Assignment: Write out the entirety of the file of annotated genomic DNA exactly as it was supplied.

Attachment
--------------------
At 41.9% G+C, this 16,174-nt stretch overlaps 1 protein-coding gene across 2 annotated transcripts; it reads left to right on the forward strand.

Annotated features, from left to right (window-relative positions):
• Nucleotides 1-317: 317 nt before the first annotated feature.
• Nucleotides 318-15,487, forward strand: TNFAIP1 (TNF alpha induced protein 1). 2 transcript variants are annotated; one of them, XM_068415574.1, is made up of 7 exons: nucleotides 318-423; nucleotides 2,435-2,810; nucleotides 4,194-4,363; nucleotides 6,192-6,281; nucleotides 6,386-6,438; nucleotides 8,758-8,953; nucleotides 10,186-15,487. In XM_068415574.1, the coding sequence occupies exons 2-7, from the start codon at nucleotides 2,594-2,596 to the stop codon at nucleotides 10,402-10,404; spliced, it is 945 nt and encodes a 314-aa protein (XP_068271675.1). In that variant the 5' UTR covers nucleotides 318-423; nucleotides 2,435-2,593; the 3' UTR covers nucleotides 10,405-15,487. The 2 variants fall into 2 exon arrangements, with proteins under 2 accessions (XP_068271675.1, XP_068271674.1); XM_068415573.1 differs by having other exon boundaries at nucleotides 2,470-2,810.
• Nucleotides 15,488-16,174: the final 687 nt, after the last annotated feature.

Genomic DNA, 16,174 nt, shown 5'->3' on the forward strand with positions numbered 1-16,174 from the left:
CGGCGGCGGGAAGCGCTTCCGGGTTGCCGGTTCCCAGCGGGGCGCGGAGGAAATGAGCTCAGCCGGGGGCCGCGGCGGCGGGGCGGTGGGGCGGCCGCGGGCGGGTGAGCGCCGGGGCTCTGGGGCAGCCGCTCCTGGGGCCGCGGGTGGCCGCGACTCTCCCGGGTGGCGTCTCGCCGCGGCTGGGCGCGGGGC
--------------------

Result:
At 41.9% G+C, this 16,174-nt stretch overlaps 1 protein-coding gene across 2 annotated transcripts; it reads left to right on the forward strand.

Annotated features, from left to right (window-relative positions):
• Nucleotides 1-317: 317 nt before the first annotated feature.
• Nucleotides 318-15,487, forward strand: TNFAIP1 (TNF alpha induced protein 1). 2 transcript variants are annotated; one of them, XM_068415574.1, is made up of 7 exons: nucleotides 318-423; nucleotides 2,435-2,810; nucleotides 4,194-4,363; nucleotides 6,192-6,281; nucleotides 6,386-6,438; nucleotides 8,758-8,953; nucleotides 10,186-15,487. In XM_068415574.1, the coding sequence occupies exons 2-7, from the start codon at nucleotides 2,594-2,596 to the stop codon at nucleotides 10,402-10,404; spliced, it is 945 nt and encodes a 314-aa protein (XP_068271675.1). In that variant the 5' UTR covers nucleotides 318-423; nucleotides 2,435-2,593; the 3' UTR covers nucleotides 10,405-15,487. The 2 variants fall into 2 exon arrangements, with proteins under 2 accessions (XP_068271675.1, XP_068271674.1); XM_068415573.1 differs by having other exon boundaries at nucleotides 2,470-2,810.
• Nucleotides 15,488-16,174: the final 687 nt, after the last annotated feature.

Genomic DNA, 16,174 nt, shown 5'->3' on the forward strand with positions numbered 1-16,174 from the left:
CGGCGGCGGGAAGCGCTTCCGGGTTGCCGGTTCCCAGCGGGGCGCGGAGGAAATGAGCTCAGCCGGGGGCCGCGGCGGCGGGGCGGTGGGGCGGCCGCGGGCGGGTGAGCGCCGGGGCTCTGGGGCAGCCGCTCCTGGGGCCGCGGGTGGCCGCGACTCTCCCGGGTGGCGTCTCGCCGCGGCTGGGCGCGGGGC